READ: Navigating taboos, parents grapple with sexual stirrings of children with special needs

This subsequently resulted in an increased demand for autism and early intervention programmes as the individuals grow up. However, NASOM noted that all autism-related non-government organisations combined do not handle more than 1,500 children today.

NASOM runs 17 centres throughout Malaysia offering early intervention and vocational programmes, along with early assessment and other programmes at its one-stop centre in Setia Alam. A total of 550 people aged between three and 40 receive special education and therapy at NASOM. 

Depending on the nature of the condition, a large number of autistic individuals receive various types of intensive therapeutic support, such as Applied Behavioural Analysis Therapy, Occupational Therapy, Speech Therapy and Physiotherapy, said psychologist Katyana Azman from Pantai Hospital Kuala Lumpur.

However, the sudden and strict enforcement of MCO in March has disrupted the continuity of care, she added. 

The abrupt halt to these interventions left many parents struggling to cope with the impact on their child’s development. They have to assist with adapting to the change in routine, and also balance the stress of being cooped up at home. 

Although the government eventually opened up daily activity with the conditional MCO on May 4, which allowed centres to open with specific standard operating procedures, Katyana said many parents then questioned if the long break in care had affected their child’s progress. 

For NASOM's Feillina, the worry is that with the new normal, social distancing comes with new challenges, especially for autism therapy.  

“If the new normal means things such as a rigorous hygiene routine, like washing your hands and masks, the community can certainly be trained and they would adhere strictly to this routine,” she said.

However, it was the uncertainty that individuals with autism cannot handle, and how long until this new normal is not needed, she explained.

“Change is very difficult and different for a person with autism, but it can be taught and learnt. But for how long?

"For some kids, we had to teach them to be sociable, to make eye contact, to salam (greet) and to communicate. These kids would prefer to isolate themselves and live in their bubble ... And that's why social distancing would create havoc in their therapy and undo all they have learnt."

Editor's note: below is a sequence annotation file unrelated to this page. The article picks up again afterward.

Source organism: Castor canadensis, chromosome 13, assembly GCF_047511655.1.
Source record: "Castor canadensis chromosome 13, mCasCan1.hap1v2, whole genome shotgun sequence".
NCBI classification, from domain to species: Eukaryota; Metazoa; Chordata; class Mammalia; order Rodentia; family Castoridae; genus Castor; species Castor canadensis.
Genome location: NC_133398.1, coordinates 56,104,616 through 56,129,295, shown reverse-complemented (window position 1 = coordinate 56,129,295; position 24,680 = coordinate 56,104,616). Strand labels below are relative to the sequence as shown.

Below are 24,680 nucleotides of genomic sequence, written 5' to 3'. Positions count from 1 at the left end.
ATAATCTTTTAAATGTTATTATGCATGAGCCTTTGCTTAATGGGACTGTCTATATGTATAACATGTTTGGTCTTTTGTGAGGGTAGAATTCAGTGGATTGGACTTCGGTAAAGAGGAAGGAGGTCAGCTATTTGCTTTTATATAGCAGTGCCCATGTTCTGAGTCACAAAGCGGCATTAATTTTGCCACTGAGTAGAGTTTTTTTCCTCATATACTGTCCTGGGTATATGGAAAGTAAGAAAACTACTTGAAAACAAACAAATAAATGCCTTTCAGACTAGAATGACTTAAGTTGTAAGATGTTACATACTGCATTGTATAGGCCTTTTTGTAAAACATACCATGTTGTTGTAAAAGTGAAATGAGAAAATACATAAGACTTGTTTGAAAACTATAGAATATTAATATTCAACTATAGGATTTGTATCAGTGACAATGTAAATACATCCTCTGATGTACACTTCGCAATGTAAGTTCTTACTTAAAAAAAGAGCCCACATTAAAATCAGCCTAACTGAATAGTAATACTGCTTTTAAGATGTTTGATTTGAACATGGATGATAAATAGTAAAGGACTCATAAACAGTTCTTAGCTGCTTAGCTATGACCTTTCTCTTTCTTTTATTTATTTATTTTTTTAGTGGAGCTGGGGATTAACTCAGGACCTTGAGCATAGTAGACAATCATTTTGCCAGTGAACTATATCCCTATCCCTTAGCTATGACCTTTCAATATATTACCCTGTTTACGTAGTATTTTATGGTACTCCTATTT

"If it was just masks and hygiene issues, that could be easily tackled," Feillina explained. 

NASOM chairman Feillina SY Muhammad Feisol and her son Naim Rafaie Rahim, 23. (Photo: Feillina SY Muhammad Feisol)

ONLINE ORDERS KEEP CAFE EMPLOYEES OCCUPIED

Mohd Adli, father of Luqman and founder of the Autism Cafe Project, noted that the pandemic has affected the autistic employees emotionally when the restaurant had to be closed in mid-March.  

The outlet was started back in 2017 as a means to provide a living to Luqman, who was diagnosed with autism at two years old. Mohd Adli had quit his job as an executive director with a multinational bank’s corporate social responsibility arm to take care of the business. 

Autism Cafe Project currently employs 16 autistic individuals aged between 18 and 40, as well as 16 full-timers and part-timers. 

During the MCO, many of the staff members with autism were restless due to their disrupted routine. 

"There is no sense of purpose, their normal routine has been disrupted and they were disturbed emotionally. Even Luqman was agitated during the first few days back in March," said Mohd Adli.

READ: Circuit breaker tough on special needs children, but parents find creative ways to cope

Other parents also shared similar experiences in their chat group. Some of their children, Mohd Adli said, had tantrums or meltdowns. 

While Autism Cafe Project remains closed for dine-in, it is now promoting products and dishes made by the boys online. 

Orders are channelled to them and they make the food at home. For instance, one boy, Haziq, sold 10 batches of cookies and is now baking 20 more.